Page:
- Margaret Hicken, research associate professor, Survey Research Center, University of Michigan; faculty associate, Population Studies Center, University of Michigan; research associate professor, internal medicine, Medical School; research associate professor, epidemiology, School of Public Health, University of Michigan
Uncovering Inequality Advisers:
- N. D. B. Connolly, Herbert Baxter Adams Chair and associate professor of history, Johns Hopkins University
- Mary R. Jackman, professor emerita and research professor of sociology at the University of California, Davis
- Khalil Gibran Muhammad, professor of history, race and public policy at Harvard Kennedy School of Government
- Suresh Naidu, professor of economics and public affairs, Columbia University
- Samuel K. Roberts, director of the Institute for Research in African American Studies, associate professor history and associate professor sociomedical sciences, Columbia University
- Kimberlee Shauman, professor of sociology, the University of California, Davis
- Yolanda Sealey-Ruiz, associate professor of English education at Teachers College, Columbia University
- Keeanga-Yamahtta Taylor, professor of African American Studies, Princeton University
The Lipman Dialogues
The Lipman Dialogues are succinct, timely discussions with people at the center of issues relating to civil and human rights. Each dialogue focuses upon a single issue and a single journalist, activist, political figure or changemaker connected to it. We hope that by presenting these dialogues we will equip our viewers not only with an understanding of the urgent issues confronting us but also what can be done to address them.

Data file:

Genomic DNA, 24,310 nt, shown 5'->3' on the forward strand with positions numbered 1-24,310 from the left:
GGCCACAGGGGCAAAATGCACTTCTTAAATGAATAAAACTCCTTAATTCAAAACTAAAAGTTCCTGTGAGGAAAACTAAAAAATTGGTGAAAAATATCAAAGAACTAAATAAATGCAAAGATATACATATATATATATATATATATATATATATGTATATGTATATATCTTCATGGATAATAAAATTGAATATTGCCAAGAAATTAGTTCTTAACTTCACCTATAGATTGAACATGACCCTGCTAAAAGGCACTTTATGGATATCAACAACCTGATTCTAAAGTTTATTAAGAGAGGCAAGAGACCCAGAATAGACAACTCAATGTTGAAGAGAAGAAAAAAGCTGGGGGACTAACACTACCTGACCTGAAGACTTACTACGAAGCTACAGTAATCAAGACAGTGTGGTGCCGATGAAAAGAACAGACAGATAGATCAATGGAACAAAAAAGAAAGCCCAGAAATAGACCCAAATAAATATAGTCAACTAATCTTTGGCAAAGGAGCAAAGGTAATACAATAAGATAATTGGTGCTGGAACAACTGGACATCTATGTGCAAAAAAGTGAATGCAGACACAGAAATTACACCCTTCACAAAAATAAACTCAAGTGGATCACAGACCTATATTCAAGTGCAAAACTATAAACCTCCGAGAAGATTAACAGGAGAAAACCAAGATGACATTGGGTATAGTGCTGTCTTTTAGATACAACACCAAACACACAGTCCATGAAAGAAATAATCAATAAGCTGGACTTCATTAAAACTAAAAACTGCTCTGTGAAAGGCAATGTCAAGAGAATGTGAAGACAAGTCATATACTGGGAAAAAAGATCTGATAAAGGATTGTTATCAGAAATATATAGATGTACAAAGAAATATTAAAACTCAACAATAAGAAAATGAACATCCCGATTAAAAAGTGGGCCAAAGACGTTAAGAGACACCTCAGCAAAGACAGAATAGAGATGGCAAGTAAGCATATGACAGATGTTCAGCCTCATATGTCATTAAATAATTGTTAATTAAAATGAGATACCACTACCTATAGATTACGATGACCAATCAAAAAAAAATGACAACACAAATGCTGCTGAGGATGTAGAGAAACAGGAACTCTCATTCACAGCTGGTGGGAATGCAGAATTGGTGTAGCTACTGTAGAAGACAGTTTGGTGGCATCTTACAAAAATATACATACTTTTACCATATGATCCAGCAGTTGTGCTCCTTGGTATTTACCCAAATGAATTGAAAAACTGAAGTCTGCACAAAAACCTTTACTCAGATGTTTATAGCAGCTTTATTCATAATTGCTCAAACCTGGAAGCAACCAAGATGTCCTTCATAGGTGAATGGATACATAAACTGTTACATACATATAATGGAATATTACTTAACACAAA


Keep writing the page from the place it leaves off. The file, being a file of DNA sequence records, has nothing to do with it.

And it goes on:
- March 2022: Jelani Cobb with Alicia Garza, co-founder of the Black Futures Lab.
- February 2022: Jelani Cobb with Mary Jackman and Kim Shauman, sociologists at the University of California, Davis, who discussed the systemic neglect of Black American health and the high mortality rate.
- January 2022: Jelani Cobb with Howard French, author of "Born in Blackness: Africa, Africans and the Making of the Modern World, 1471 to the Second World War."
- October 2021: Jelani Cobb with Kathy Gannon, AP's news director for Afghanistan and Pakistan, who covers the Taliban and women in Afghanistan.
April 2022: "The Scales of Justice: Reporting on Policing, Prisons and Criminal Justice"
Panels moderated by Jelani Cobb, featuring winners of the Lipman Center’s inaugural Initiative in Reporting on Race and Criminal Justice Grants. Panelists: Pulitzer Prize winners Ashley Remkus and John Archibald from AL.com; Pulitzer Prize winners Margie Mason and Robin MacDowell from The Associated Press; writer Samantha Michaels and data journalist Ryan Kelly from Mother Jones; Julieta Martinelli from Futura Media Group; Brittney Martin, independent journalist.
“Whose Vote Counts?”
The vulnerability of the sacred right to vote in the United States was exposed during the 2020 presidential election. PBS FRONTLINE spent a year investigating voter suppression in collaboration with documentary filmmaker June Cross of the Columbia Journalism School, Columbia Journalism Investigations, USA Today and Jelani Cobb, director of Columbia’s Ira A. Lipman Center for Journalism and Civil and Human Rights.
The film “Whose Vote Counts?” debuted Oct. 20, 2020. The Lipman Center held a panel discussion on the work in November with Steve Coll, dean of Columbia Journalism School as moderator, and panelists Jelani Cobb, June Cross, Tom Jennings of Frontline, and Steve Stirling of CJI.
April 2021: "Race in America: Covering Far-Right Extremism"